Thirteen Reasons WhyTitle: Thirteen Reasons Why
Author: Jay Asher
Narrator: Joel Johnstone and Debra Wiseman
ISBN: 9780739356500 (book on CD)
Pages: 288 pages
Discs/CDs: 5 CDs, 6 hours, 25 minutes
Publisher/Date: Listening Library, c2007.
Awards: Named to the Best Books for Young Adults, Quick Picks for Reluctant Readers, and Selected Audiobooks for Young Adults lists by YALSA 2008

Hello, boys and girls. Hannah Baker here. Live and in stereo.
I don’t believe it.
No return engagements. No encore. And this time, absolutely no requests.
No. I can’t believe it. Hannah Baker killed herself.
I hope you’re ready, because I’m about to tell you the story of my life. More specifically; why my life ended. And if you’re listening to these tapes, you’re one of the reasons why.
What? No!
I’m not saying which tape brings you into the story. But fear not, if you received this lovely box, your name will pop up . . . I promise. (7)

Clay Jensen returns from school to find a box addressed to him. Inside are seven tapes and a map of town. When he plays the tape labelled “1″ with bright nail polish, he hears the voice of his secret crush Hannah Baker, who had killed herself just two weeks prior. She starts the tapes with a word of caution that each of the people listening to the tapes are one of the reasons she killed herself. Clay, studious and sweet, can’t imagine what he did that might have contributed to Hannah’s death. But he spends the rest of the night following the voice of Hannah as she directs him through town and through her last moments of life.

Wow. Just … WOW. If you haven’t listened to this audiobook, you need to. There’s a reason it’s included in YALSA’sĀ 2008 list of Selected Audiobooks for Young Adults. The connections and experience of listening to a book that is primarily narrated by a set of audiotapes is so different fromĀ either reading the words or listening to an audiobook that is narrated the more traditional way. The production team was fantastic in timing a lot of the ends of a tape in the story to coincide with the end of the CD that you’re listening to, so you’re going through the motions of changing out the tape at the same time the narrator is doing the same action you are. It’s a level of involvement that you don’t traditionally experience, and it gave me goosebumps on occasion. Fabulously done.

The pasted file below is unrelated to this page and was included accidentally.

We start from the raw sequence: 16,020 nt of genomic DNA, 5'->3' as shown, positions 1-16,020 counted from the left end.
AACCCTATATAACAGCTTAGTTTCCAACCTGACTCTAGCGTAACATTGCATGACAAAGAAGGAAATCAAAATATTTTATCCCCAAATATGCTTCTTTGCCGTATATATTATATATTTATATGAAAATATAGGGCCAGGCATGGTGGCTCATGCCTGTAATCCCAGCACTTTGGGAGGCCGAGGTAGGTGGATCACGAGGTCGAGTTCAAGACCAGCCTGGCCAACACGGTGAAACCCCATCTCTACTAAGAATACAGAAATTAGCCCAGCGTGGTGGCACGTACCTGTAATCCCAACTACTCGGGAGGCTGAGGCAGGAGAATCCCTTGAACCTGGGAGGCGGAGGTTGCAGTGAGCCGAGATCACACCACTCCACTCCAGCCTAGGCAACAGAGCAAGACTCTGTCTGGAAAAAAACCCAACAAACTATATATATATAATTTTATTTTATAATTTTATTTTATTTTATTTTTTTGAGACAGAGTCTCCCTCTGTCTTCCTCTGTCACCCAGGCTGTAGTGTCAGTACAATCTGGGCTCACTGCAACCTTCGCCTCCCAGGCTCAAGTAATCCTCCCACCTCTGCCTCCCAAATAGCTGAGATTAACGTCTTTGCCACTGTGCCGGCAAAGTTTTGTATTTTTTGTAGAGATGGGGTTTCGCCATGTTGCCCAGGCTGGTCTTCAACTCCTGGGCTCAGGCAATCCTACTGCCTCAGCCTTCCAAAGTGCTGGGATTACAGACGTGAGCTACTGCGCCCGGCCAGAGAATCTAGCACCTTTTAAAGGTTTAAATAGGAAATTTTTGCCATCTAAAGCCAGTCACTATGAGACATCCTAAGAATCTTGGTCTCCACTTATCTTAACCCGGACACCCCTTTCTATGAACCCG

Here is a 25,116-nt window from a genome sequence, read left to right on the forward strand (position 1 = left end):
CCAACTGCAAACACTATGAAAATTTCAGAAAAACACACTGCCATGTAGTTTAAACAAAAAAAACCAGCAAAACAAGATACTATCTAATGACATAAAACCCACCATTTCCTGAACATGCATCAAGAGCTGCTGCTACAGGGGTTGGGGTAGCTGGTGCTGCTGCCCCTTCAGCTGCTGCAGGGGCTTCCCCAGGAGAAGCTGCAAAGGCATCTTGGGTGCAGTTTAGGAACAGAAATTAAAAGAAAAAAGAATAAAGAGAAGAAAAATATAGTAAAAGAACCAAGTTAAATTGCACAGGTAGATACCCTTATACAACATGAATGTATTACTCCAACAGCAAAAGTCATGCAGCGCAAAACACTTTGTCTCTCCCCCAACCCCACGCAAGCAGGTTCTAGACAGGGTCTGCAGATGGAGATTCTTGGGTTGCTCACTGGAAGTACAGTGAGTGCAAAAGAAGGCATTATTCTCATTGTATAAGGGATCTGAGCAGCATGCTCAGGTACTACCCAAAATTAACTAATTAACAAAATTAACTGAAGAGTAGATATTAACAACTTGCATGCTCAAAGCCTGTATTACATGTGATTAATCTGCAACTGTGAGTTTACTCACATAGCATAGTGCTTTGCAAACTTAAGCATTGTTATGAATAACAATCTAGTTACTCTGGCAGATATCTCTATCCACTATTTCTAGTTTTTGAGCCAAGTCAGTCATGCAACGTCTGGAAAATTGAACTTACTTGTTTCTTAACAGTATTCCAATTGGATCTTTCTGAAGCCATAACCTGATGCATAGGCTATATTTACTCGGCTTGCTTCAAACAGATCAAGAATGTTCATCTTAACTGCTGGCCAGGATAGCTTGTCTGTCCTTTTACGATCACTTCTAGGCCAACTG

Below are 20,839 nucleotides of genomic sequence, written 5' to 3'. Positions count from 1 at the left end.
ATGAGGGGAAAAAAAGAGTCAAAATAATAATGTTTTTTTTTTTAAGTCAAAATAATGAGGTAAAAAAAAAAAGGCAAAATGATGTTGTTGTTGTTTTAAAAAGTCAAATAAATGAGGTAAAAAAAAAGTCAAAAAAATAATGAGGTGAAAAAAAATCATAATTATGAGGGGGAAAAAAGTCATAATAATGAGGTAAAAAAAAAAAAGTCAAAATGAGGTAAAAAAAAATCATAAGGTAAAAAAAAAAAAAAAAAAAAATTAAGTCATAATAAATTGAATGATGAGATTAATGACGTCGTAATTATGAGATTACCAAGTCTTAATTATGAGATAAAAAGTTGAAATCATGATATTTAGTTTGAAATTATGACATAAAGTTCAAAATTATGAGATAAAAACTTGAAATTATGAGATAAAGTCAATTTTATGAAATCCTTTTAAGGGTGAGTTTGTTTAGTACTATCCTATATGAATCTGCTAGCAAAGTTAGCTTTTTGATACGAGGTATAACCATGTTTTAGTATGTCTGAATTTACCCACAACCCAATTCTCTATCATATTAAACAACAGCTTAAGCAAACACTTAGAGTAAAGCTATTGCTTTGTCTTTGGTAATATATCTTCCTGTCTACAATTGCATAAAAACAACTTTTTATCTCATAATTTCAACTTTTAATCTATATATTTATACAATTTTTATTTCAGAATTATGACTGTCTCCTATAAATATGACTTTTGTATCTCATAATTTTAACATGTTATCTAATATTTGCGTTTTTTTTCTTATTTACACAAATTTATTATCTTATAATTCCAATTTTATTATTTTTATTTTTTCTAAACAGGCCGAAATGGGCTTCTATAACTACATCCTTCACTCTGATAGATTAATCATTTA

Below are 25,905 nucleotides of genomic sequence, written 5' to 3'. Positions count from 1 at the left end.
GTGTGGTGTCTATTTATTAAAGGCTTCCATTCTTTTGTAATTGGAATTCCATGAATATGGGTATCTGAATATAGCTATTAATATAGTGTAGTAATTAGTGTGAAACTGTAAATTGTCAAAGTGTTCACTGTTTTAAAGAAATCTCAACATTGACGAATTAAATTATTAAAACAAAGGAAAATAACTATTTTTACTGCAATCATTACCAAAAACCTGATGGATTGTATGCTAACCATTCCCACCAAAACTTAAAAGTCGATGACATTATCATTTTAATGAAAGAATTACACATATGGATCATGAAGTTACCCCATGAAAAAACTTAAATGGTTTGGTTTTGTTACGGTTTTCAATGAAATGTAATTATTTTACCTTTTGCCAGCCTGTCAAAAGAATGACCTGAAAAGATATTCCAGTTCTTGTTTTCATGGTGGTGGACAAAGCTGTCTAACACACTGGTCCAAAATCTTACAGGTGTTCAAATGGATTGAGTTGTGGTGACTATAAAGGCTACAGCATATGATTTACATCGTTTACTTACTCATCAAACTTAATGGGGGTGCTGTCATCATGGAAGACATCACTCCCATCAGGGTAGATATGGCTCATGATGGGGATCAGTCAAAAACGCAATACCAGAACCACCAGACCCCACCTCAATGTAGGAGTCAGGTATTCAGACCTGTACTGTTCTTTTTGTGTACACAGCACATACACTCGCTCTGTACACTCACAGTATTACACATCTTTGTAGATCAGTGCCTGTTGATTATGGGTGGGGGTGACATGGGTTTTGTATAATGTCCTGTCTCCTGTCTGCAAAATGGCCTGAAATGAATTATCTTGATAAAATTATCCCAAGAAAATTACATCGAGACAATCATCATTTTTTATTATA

Bravo also to narrators Joel Johnstone and Debra Wiseman, and again kudos to the production team for recognizing and respecting the fact that they needed two narrators, one female and one male, to do the book justice. I can’t pick a favorite because their skills were equally admirable. At times gut wrenching and dejected, snarky and sarcastic, hopeful and hopeless, the emotions run the gamut and readers/listeners are dragged along whether they want to be or not. But I found myself appreciating the manhandling because it makes you think and consider life in a whole new way, especially when considering the reasons that she has for killing herself, since some of them might seem minimal until taken into context as a whole.

Jay Asher’s story is haunting. It’s like a train wreck, where we know what’s going to happen and we recognize the upcoming disaster, but we’re captivated by the realistic dialogue, the pain and heartbreak, and the inability to change the outcome. While you might not remember every detail of every story as well as Hannah does, you’ll remember the emotions that the story evokes. It’s a cautionary and eye-opening tale of what little jabs and snide remarks can accumulate and escalate into becoming so much more to a person. I’m reminded of a story that I read, I think in a Reader’s Digest magazine or Chicken Soup for the Soul book. A student sees a loner walking home from school weighed down with books, and invites that person to a party. At graduation, that book-burdened student, no longer a loner, reveals to the whole class that he/she was planning on committing suicide that weekend. The backpack was so overloaded so that the parents wouldn’t have to clean out the student’s locker after the funeral, but that invitation changed everything. We see that missed opportunity in the story, where just one action, on the part of so many people, would have changed Hannah’s mind. She was unable to ask for help outright, but as we see in the tapes the warning signs were there, if only anyone had seen them. I readily look forward to reading whatever Jay Asher writes next. Along with Hate List by Jennifer Brown, I feel like this should be required reading for high school or college freshmen.

A must read, or better yet a must listen to, story for everyone.

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